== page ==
At the end of every project, we provide our clients with a comprehensive library of brand assets to utilize moving forward. Whether its a piece of print collateral or a digital asset, we want to make sure that our clients have the proper file types for both print and digital formats and know when and where to use them.
So what is the difference between RGB and CMYK, and what file types use these color profiles? As a quick reference, the RGB color mode is best for digital work, while CMYK is used for print products. Don’t be confused by these acronyms! We’re going to explain what the RGB and CMYK color modes are, highlighting the difference between additive and subtractive colors, and when it’s best to use each.
What is RGB?
RGB (Red, Green, and Blue) is the color space for digital images. Whether it’s your website, social media images, or a piece of collateral that will be shared digitally, you’re going to want to use this color profile if your design is supposed to be displayed on any kind of screen. This color profile uses red, green, and blue to create various colors. A light source within a device creates any color you need by mixing these colors and varying their intensity. This is known as additive color profile: all colors begin as black darkness and then red, green, and blue light is added on top of each other to brighten it and create specific colors. Digital screens (like those utilized by computers, tablets, or phones) use these three colors in various combinations to create the images you see on your screen. Using a CMYK image on a digital screen could give you some unexpected results that make your colors seem inconsistent.
RGB File Types:
JPG or JPEG files are a common RGB file-type and have a nice balance between file size and quality, and they’re readable almost anywhere across devices.
PSD files are the native documents created in Adobe Photoshop. This type of file contains layers that make modifying the image much easier to handle.
PNG files support transparency and are better for graphics that need to be superimposed over others.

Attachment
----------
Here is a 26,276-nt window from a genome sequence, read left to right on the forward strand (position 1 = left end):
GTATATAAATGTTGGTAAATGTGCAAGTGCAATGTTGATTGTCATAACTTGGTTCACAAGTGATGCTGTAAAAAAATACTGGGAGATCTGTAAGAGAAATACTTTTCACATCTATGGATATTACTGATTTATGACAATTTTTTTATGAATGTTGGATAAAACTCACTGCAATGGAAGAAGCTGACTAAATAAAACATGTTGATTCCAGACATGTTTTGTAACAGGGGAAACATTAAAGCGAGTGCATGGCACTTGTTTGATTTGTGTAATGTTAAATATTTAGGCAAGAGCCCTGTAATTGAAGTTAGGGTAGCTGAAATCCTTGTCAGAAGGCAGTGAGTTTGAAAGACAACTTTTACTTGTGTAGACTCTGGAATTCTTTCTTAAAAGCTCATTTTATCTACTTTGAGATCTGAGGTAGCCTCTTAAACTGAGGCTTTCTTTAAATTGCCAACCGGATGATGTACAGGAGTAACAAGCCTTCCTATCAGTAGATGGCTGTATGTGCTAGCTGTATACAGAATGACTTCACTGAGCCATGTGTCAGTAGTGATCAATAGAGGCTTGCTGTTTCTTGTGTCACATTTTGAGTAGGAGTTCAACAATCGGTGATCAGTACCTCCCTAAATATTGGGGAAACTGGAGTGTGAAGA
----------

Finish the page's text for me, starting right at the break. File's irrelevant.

What is CMYK?
CMYK (Cyan, Magenta, Yellow, Key/Black) is the color space for printed materials. Use a CMYK color profile for any project design that will be physically printed. A printing press creates images by combining these colors to varying degrees with physical ink. This is known as subtractive color profile: all colors start as blank white, and each layer of ink reduces the initial brightness to create the preferred color. When all the colors are mixed together, they create pure black. CMYK printing is also known as 4-color-process printing and is the most common method used for printed pieces of collateral. Like using a CMYK color profile in a digital application, using a file with an RGB color profile for a printed piece of collateral will cause color inconsistencies.
CMYK File Types:
PDF files are ideal when a CMYK color profile is needed because they are compatible with most programs. This is by far the best universal file type for sharing designs.
AI files are the native documents created in Adobe Illustrator and maintain their editability. Adobe Illustrator is the industry standard for creating vector-based, scalable designs and therefore, is more than likely the program in which your logo or design assets were originally created.
EPS files are also vector-based and scalable. They are ideal to work with because they are compatible with other vector programs—this file is more of a universal file type (much like the PDF) that can be used to open vector-based artwork in any design editor, not just the more common Adobe products.
Knowing when to use each color profile and file type gives you greater control over how the final color looks, ensuring brand consistency across every touchpoint.